In the present case, one of the crucial issues facing the jury will be the identity of the perpetrator(s) of the two killings and the related crimes. If the trials were to be severed, it is likely that the prosecution would try to introduce evidence relating to one of the shootings at the trial involving the other incident, on the grounds that such evidence would be probative of the identity of the killer. This is the only theory upon which such "other crimes" evidence might be admissible in the instant case, and it would almost certainly fail to meet the requisite standards for admission. (4) In People v. Thornton (1974) 11 Cal.3d 738 [ 114 Cal.Rptr. 467, 523 P.2d 267], certiorari denied 410 U.S. 924 [43 L.Ed.2d 393, 955 S.Ct. 1118], disapproved on other grounds in People v. Flannel (1979) 25 Cal.3d 668, 684, footnote 12 [ 160 Cal.Rptr. 84, 603 P.2d 1], we set forth the proper analysis to be employed in situations where the prosecution seeks to introduce evidence of uncharged offenses in order to prove the identity of the perpetrator of the charged crime: "[O]nly common marks having some degree of distinctiveness tend to raise an inference of identity and thereby invest other-crimes evidence with probative value. The strength of the inference in any case depends upon two factors: (1) the degree of distinctiveness of individual shared marks, and (2) the number of minimally distinctive shared marks." ( People v. Thornton, supra, at p. 756.)
If the trials of the two shooting incidents were severed, and the prosecution was able to obtain a murder conviction in the first case tried, the prosecution would then have the opportunity to seek the death penalty against defendant in his second trial under Penal Code section 190.2, subdivision (a)(2). (See discussion below.) If such were indeed the case, and the prosecution was subsequently able to obtain a murder conviction in the second trial as well, specific evidence pertaining to the shooting incident in the first trial would be admissible at the penalty phase of the second trial as evidence of factors in aggravation. However, this observation is irrelevant to our present analysis of cross-admissibility under Evidence Code section 1101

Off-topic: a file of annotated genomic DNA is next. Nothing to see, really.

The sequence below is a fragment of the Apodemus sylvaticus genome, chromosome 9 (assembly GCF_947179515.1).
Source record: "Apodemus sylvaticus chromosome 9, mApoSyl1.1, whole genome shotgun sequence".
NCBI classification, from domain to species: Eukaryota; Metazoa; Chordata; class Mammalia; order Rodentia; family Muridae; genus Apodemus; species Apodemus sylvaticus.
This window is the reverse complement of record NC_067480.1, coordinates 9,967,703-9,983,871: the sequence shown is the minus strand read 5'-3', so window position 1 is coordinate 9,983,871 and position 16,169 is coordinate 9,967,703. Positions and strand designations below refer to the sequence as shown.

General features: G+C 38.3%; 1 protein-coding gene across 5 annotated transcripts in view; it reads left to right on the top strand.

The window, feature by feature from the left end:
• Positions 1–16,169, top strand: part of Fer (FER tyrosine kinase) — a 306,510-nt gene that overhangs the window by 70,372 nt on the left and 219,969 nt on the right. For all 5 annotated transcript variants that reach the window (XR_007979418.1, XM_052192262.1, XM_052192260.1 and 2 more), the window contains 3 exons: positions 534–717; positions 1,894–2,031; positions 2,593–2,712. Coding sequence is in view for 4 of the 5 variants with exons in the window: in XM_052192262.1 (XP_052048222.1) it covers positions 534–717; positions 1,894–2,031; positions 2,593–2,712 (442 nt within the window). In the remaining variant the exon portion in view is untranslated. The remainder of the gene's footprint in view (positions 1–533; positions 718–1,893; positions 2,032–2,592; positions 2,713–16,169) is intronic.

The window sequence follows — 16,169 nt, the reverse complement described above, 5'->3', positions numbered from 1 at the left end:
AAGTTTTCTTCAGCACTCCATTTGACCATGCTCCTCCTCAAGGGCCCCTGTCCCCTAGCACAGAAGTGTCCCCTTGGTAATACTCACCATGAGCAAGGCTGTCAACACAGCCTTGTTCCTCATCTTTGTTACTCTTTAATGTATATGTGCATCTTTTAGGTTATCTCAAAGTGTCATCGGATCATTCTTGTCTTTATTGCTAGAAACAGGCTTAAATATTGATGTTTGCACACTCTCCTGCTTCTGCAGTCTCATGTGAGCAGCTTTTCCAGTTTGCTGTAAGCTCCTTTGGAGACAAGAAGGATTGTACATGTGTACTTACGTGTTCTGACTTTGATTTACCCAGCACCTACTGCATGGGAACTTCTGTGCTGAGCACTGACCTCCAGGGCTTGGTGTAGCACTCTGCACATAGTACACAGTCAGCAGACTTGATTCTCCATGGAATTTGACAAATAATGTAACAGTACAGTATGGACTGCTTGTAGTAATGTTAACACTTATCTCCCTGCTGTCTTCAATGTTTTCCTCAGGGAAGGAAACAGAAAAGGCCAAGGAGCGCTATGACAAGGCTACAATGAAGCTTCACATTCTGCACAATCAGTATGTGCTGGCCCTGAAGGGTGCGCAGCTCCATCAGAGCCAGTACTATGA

Applying this analysis to the case at bar, it is readily apparent that evidence of each shooting incident would not be admissible to prove identity in the respective trial of the other under Evidence Code section 1101, subdivision (b), since the two incidents do not bear the requisite similarity to each other. The two shootings certainly do not possess "`a sufficiently high degree of common features . . . where they warrant the inference that if the defendant committed the other acts he committed the act charged.'" ( People v. Thomas, supra, 20 Cal.3d at p. 465, quoting People v. Cramer (1967) 67 Cal.2d 126, 129 [ 60 Cal.Rptr. 230, 429 P.2d 582].) Indeed, there is very little similarity between the two incidents except for the inference that they both may have been gang-related. The circumstances of the incidents differ in virtually every regard — the location, the time of day, the number of people involved, and the method of attack. In addition, there is no evidence that the same weapon was used in the fatal assaults, and it certainly could not be fairly claimed that the two episodes reveal a common design or plan.